Though the court has recognized the rights of gay couples to cohabit giving them the right to marry, it said goes against the doctrine of separation of powers and meddling with the Special Marriage Act would be tantamount to disturbing the core values of interfaith and interreligious beliefs on marriage in India. After 2018 when the Court decriminalised homosexualty, the mood was upbeat as many anticipated the commencement of a defining chapter in the marriage equality case. All hopes were extinguished with this judgment. With this verdict, homosexual couples who were expecting a legalization of child adoption rights and a legal sanction of civil union as they are extremely abused and mistreated by society in general felt dishearted. Many have resolved to continue their fight and resistance against entrenched social and cultural norms that discriminate. A 28-year-old student activist in New Delhi was quoted by Al Jazeera saying, “I am angry and disappointed. There is a right-wing government in place and the ministers have been openly speaking against queers and the LGBT community. It is again going to be a long struggle.” (‘India’s top court rejects appeal to legalize same-sex marriage’, Al Jazeera, 17 October 2023, Source:'s%20Supreme%20Court%20has%20declined,should%20be%20decided%20by%20parliament.)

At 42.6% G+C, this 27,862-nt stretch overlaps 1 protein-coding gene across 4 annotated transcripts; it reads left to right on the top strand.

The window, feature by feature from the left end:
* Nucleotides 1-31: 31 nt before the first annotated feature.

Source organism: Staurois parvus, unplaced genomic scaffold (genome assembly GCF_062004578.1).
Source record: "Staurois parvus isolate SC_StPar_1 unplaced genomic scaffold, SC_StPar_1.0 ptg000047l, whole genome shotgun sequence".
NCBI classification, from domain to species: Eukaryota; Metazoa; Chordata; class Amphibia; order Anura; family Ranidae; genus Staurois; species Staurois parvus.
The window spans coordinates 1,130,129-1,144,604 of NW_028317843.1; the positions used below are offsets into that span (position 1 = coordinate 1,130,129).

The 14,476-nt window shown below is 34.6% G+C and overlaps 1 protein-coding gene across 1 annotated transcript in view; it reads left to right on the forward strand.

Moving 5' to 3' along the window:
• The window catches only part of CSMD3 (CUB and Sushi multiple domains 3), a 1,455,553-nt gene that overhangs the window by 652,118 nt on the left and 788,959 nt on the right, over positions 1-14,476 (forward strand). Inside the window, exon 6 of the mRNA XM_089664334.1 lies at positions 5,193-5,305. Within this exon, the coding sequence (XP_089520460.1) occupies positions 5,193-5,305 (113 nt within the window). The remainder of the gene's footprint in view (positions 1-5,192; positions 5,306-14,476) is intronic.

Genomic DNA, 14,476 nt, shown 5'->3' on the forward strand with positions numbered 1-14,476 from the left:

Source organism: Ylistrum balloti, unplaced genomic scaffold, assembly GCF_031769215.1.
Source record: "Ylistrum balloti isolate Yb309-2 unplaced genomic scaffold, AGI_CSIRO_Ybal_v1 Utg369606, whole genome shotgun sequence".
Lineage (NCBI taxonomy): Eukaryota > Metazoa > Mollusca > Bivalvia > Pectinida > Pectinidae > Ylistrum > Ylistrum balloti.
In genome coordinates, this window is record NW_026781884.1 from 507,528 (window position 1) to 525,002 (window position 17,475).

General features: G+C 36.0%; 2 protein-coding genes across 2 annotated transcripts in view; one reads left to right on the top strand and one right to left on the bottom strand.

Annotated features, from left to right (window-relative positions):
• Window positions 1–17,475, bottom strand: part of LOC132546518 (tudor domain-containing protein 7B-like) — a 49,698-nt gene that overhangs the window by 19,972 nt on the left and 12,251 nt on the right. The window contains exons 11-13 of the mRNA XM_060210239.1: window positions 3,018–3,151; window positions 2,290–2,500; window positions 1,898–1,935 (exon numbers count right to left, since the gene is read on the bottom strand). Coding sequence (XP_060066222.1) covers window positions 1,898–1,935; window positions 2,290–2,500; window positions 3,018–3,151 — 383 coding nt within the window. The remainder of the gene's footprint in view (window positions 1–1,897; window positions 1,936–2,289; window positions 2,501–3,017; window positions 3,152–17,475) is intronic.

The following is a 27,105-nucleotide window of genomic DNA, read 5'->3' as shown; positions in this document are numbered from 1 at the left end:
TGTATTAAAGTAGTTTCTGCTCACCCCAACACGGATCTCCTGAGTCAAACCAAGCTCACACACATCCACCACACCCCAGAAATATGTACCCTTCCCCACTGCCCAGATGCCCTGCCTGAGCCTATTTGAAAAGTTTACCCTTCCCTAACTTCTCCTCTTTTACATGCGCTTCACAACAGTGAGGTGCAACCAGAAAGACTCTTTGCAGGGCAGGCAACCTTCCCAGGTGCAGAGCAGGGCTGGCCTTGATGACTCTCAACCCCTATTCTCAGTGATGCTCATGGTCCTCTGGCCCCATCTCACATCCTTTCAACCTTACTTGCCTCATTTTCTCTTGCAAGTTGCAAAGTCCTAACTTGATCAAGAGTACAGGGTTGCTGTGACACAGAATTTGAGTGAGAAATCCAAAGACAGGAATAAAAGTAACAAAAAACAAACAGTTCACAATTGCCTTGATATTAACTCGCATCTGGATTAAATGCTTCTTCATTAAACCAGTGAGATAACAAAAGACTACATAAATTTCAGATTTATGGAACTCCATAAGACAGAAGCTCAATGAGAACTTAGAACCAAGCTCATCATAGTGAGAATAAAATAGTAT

Rohin Bhatt, one of the lawyers in the case, said, “Today the court has reaffirmed that queer citizens will be relegated to an unsympathetic legislature and an apathetic executive. We are second-class citizens, no matter how many judicial platitudes say otherwise. We will rise in rage and protest.” (‘Indian Supreme Court declines to legally recognize same-sex marriage’, The Guardian, 17 October 2023 Source:

Setback for marriage equality